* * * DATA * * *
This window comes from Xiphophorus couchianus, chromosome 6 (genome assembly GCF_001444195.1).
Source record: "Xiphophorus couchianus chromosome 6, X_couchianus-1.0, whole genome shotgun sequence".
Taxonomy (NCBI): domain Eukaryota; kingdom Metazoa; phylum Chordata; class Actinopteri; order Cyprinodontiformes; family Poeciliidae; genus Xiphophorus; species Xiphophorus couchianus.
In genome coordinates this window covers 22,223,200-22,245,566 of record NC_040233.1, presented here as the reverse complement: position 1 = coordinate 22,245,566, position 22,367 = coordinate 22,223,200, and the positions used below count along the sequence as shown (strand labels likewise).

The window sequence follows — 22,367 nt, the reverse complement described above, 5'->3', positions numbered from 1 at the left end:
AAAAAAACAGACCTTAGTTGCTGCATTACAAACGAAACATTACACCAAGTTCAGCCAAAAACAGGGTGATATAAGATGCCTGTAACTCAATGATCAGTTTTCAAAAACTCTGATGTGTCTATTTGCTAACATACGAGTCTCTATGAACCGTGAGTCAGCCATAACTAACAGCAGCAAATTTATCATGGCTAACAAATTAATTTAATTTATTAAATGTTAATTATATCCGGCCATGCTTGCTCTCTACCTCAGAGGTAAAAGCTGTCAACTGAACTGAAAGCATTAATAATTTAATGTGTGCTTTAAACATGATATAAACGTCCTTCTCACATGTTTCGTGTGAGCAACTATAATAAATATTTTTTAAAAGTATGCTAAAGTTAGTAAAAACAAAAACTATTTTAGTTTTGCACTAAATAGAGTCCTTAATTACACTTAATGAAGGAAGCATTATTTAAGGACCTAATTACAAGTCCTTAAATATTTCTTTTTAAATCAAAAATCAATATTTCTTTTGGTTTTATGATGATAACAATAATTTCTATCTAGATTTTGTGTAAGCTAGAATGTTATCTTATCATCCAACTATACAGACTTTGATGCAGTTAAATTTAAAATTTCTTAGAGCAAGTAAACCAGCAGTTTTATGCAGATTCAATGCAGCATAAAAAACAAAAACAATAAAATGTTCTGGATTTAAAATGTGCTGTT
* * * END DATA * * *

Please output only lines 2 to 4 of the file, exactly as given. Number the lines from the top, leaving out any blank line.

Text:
Source record: "Xiphophorus couchianus chromosome 6, X_couchianus-1.0, whole genome shotgun sequence".
Taxonomy (NCBI): domain Eukaryota; kingdom Metazoa; phylum Chordata; class Actinopteri; order Cyprinodontiformes; family Poeciliidae; genus Xiphophorus; species Xiphophorus couchianus.
In genome coordinates this window covers 22,223,200-22,245,566 of record NC_040233.1, presented here as the reverse complement: position 1 = coordinate 22,245,566, position 22,367 = coordinate 22,223,200, and the positions used below count along the sequence as shown (strand labels likewise).